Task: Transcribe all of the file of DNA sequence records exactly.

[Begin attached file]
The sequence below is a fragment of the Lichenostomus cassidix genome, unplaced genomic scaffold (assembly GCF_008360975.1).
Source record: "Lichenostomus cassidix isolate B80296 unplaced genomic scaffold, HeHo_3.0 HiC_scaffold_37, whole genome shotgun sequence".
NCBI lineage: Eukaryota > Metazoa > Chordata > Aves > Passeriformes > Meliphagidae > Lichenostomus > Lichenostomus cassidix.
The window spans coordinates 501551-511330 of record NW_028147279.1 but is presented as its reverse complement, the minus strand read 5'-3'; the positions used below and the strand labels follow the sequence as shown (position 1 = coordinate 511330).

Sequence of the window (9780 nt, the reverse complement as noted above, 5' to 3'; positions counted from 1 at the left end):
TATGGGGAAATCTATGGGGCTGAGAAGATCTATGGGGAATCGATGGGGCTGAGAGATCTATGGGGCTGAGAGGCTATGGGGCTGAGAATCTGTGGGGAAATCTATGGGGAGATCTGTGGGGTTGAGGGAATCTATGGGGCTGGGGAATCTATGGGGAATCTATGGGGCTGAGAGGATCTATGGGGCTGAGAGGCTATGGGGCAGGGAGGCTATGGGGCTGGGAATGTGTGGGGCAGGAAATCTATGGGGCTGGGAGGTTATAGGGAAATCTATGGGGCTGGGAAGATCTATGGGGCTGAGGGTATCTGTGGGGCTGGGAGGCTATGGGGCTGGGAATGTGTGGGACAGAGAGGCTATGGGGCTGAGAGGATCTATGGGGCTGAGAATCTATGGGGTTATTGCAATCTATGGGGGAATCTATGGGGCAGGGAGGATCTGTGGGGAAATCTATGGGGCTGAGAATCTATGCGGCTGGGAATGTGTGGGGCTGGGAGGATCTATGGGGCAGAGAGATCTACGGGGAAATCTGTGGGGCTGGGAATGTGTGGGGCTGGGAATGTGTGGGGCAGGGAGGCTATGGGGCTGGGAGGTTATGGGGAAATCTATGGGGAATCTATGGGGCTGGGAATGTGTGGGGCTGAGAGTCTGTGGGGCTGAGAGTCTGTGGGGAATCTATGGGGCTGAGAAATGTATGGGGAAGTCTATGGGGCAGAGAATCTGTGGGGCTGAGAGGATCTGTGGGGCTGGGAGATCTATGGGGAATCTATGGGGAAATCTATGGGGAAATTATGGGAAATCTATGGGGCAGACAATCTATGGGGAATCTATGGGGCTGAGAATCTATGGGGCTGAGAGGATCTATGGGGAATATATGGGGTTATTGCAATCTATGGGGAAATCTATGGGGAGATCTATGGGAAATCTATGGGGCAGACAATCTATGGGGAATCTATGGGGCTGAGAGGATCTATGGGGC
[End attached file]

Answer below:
The sequence below is a fragment of the Lichenostomus cassidix genome, unplaced genomic scaffold (assembly GCF_008360975.1).
Source record: "Lichenostomus cassidix isolate B80296 unplaced genomic scaffold, HeHo_3.0 HiC_scaffold_37, whole genome shotgun sequence".
NCBI lineage: Eukaryota > Metazoa > Chordata > Aves > Passeriformes > Meliphagidae > Lichenostomus > Lichenostomus cassidix.
The window spans coordinates 501551-511330 of record NW_028147279.1 but is presented as its reverse complement, the minus strand read 5'-3'; the positions used below and the strand labels follow the sequence as shown (position 1 = coordinate 511330).

Sequence of the window (9780 nt, the reverse complement as noted above, 5' to 3'; positions counted from 1 at the left end):
TATGGGGAAATCTATGGGGCTGAGAAGATCTATGGGGAATCGATGGGGCTGAGAGATCTATGGGGCTGAGAGGCTATGGGGCTGAGAATCTGTGGGGAAATCTATGGGGAGATCTGTGGGGTTGAGGGAATCTATGGGGCTGGGGAATCTATGGGGAATCTATGGGGCTGAGAGGATCTATGGGGCTGAGAGGCTATGGGGCAGGGAGGCTATGGGGCTGGGAATGTGTGGGGCAGGAAATCTATGGGGCTGGGAGGTTATAGGGAAATCTATGGGGCTGGGAAGATCTATGGGGCTGAGGGTATCTGTGGGGCTGGGAGGCTATGGGGCTGGGAATGTGTGGGACAGAGAGGCTATGGGGCTGAGAGGATCTATGGGGCTGAGAATCTATGGGGTTATTGCAATCTATGGGGGAATCTATGGGGCAGGGAGGATCTGTGGGGAAATCTATGGGGCTGAGAATCTATGCGGCTGGGAATGTGTGGGGCTGGGAGGATCTATGGGGCAGAGAGATCTACGGGGAAATCTGTGGGGCTGGGAATGTGTGGGGCTGGGAATGTGTGGGGCAGGGAGGCTATGGGGCTGGGAGGTTATGGGGAAATCTATGGGGAATCTATGGGGCTGGGAATGTGTGGGGCTGAGAGTCTGTGGGGCTGAGAGTCTGTGGGGAATCTATGGGGCTGAGAAATGTATGGGGAAGTCTATGGGGCAGAGAATCTGTGGGGCTGAGAGGATCTGTGGGGCTGGGAGATCTATGGGGAATCTATGGGGAAATCTATGGGGAAATTATGGGAAATCTATGGGGCAGACAATCTATGGGGAATCTATGGGGCTGAGAATCTATGGGGCTGAGAGGATCTATGGGGAATATATGGGGTTATTGCAATCTATGGGGAAATCTATGGGGAGATCTATGGGAAATCTATGGGGCAGACAATCTATGGGGAATCTATGGGGCTGAGAGGATCTATGGGGC